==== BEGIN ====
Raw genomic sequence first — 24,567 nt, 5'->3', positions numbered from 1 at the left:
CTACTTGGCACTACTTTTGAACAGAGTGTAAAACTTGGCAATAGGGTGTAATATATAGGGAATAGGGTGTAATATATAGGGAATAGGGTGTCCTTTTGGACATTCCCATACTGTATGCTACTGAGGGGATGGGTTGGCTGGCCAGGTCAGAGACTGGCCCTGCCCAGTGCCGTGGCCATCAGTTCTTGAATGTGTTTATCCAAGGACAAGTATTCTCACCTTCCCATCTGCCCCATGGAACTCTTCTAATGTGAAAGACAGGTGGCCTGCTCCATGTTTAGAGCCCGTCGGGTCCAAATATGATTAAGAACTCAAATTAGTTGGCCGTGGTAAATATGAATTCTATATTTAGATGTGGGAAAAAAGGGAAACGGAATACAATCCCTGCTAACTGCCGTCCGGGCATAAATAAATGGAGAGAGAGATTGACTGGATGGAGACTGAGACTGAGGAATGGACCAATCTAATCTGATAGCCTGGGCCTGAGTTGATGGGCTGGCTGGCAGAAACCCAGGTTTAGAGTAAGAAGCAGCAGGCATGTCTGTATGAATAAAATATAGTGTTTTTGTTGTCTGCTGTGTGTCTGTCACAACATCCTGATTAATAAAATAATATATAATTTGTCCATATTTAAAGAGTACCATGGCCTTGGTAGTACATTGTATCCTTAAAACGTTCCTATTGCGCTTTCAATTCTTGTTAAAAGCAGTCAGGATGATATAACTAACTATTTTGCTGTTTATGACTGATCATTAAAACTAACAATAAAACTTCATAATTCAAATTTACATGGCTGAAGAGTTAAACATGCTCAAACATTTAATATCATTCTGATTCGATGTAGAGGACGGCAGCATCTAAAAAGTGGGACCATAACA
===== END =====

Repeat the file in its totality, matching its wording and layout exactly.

Raw genomic sequence first — 24,567 nt, 5'->3', positions numbered from 1 at the left:
CTACTTGGCACTACTTTTGAACAGAGTGTAAAACTTGGCAATAGGGTGTAATATATAGGGAATAGGGTGTAATATATAGGGAATAGGGTGTCCTTTTGGACATTCCCATACTGTATGCTACTGAGGGGATGGGTTGGCTGGCCAGGTCAGAGACTGGCCCTGCCCAGTGCCGTGGCCATCAGTTCTTGAATGTGTTTATCCAAGGACAAGTATTCTCACCTTCCCATCTGCCCCATGGAACTCTTCTAATGTGAAAGACAGGTGGCCTGCTCCATGTTTAGAGCCCGTCGGGTCCAAATATGATTAAGAACTCAAATTAGTTGGCCGTGGTAAATATGAATTCTATATTTAGATGTGGGAAAAAAGGGAAACGGAATACAATCCCTGCTAACTGCCGTCCGGGCATAAATAAATGGAGAGAGAGATTGACTGGATGGAGACTGAGACTGAGGAATGGACCAATCTAATCTGATAGCCTGGGCCTGAGTTGATGGGCTGGCTGGCAGAAACCCAGGTTTAGAGTAAGAAGCAGCAGGCATGTCTGTATGAATAAAATATAGTGTTTTTGTTGTCTGCTGTGTGTCTGTCACAACATCCTGATTAATAAAATAATATATAATTTGTCCATATTTAAAGAGTACCATGGCCTTGGTAGTACATTGTATCCTTAAAACGTTCCTATTGCGCTTTCAATTCTTGTTAAAAGCAGTCAGGATGATATAACTAACTATTTTGCTGTTTATGACTGATCATTAAAACTAACAATAAAACTTCATAATTCAAATTTACATGGCTGAAGAGTTAAACATGCTCAAACATTTAATATCATTCTGATTCGATGTAGAGGACGGCAGCATCTAAAAAGTGGGACCATAACA